Hypoglycemia (low blood glucose) is the most frequent side effect and it occurs somewhat less frequently with repaglinide than with sulfonylureas such as glyburide and glipizide. Some symptoms of hypoglycemia include:
- heart palpitations,
- numbness around the mouth,
- tingling in the fingers,
- muscle weakness,
- blurred vision,
- cold temperature,
- excessive yawning,
- confusion, or
- loss of consciousness.
Other common side effects include:
- stomach pain,
- back pain,
- upper respiratory infections, and
- chest pain.
Side effects that have been reported post-marketing inlcude:
What is the dosage for repaglinide?
Repaglinide is taken 15 to 30 minutes before a meal. It should be taken with meals and may be administered 2, 3, or 4 times a day.
- For patients with HbA1c < 8% who are receiving treatment for the first time the starting dose is 0.5 mg with each meal.
- Patients who have been treated with other diabetes drugs and whose HbA1c is ≥ 8% should start with 1 or 2 mg with each meal.
- The initial dose may be doubled at weekly intervals until the desired response is achieved or the maximum dose of 4 mg with each meal (16 mg daily) is achieved.
Which drugs or supplements interact with repaglinide?
- Repaglinide is metabolized (eliminated) in the liver by an enzyme called CYP3A4. Drugs that affect this enzyme may affect the blood levels of repaglinide and thus alter its glucose lowering effect. The metabolism of repaglinide may be prevented by ketoconazole (Nizoral), itraconazole (Sporanox), fluconazole (Diflucan), erythromycin (Ery-Tab), and clarithromycin (Biaxin). As a result, blood levels of repaglinide rise and there is an enhanced glucose-lowering effect. Dangerous hypoglycemic (very low blood glucose) reactions could occur. On the other hand, the elimination of repaglinide may be increased with drugs that increase levels of CYP3A4 in the liver, such as barbiturates, carbamazepine (Tegretol), and rifampin (Rifadin). This can result in lower blood levels of repaglinide and hyperglycemia (high blood glucose).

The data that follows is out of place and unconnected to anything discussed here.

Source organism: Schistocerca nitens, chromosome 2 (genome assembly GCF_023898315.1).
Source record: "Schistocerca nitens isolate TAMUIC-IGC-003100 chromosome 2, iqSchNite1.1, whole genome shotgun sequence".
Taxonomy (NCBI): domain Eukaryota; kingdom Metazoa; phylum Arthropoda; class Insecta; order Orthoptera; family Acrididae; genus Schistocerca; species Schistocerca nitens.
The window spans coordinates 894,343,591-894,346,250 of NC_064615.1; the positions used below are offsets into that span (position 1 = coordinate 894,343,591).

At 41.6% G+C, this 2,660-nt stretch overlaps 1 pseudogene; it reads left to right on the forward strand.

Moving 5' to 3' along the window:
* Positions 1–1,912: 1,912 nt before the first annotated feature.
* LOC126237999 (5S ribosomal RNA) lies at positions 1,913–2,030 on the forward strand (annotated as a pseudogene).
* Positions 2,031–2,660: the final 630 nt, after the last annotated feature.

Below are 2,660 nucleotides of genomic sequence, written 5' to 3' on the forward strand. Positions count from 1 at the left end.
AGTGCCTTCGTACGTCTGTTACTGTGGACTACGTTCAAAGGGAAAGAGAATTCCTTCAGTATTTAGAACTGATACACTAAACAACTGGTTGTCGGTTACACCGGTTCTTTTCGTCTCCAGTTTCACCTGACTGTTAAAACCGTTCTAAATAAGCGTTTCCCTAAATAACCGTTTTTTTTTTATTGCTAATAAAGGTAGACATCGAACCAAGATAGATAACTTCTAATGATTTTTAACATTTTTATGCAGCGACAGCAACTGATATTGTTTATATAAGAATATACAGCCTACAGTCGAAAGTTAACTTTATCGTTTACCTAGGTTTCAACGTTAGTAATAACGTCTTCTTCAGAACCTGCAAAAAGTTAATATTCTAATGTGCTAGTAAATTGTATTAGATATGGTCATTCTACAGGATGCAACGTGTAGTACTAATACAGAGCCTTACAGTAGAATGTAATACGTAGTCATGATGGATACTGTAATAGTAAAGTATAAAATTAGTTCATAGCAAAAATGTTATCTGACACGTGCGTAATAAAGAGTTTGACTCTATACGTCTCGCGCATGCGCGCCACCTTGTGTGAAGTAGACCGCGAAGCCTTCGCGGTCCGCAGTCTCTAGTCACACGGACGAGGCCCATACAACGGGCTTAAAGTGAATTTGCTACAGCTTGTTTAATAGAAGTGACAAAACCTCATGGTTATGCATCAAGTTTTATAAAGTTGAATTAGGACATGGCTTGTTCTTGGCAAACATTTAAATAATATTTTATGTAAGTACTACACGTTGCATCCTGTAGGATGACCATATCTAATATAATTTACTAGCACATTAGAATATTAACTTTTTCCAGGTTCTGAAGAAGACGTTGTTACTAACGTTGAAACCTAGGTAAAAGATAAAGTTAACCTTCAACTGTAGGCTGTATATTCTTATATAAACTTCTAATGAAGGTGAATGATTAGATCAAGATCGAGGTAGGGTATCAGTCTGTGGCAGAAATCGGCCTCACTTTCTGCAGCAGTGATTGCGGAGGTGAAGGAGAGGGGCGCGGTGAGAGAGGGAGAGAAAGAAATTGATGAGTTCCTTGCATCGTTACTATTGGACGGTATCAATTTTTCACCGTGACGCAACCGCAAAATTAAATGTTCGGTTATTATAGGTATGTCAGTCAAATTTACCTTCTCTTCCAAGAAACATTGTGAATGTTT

- Some drugs increase blood sugar and therefore reverse the effects of repaglinide. Such drugs include thiazide diuretics (for example, hydrochlorothiazide [Microzide]), loop diuretics (for example, furosemide [Lasix)], amphetamines, glucocorticoids such as prednisone and methylprednisolone (Medrol), estrogens, isoniazid, phenothiazines such as chlorpromazine (Thorazine), phenytoin (Dilantin), somatropin (Genotropin), decongestants and thyroid drugs.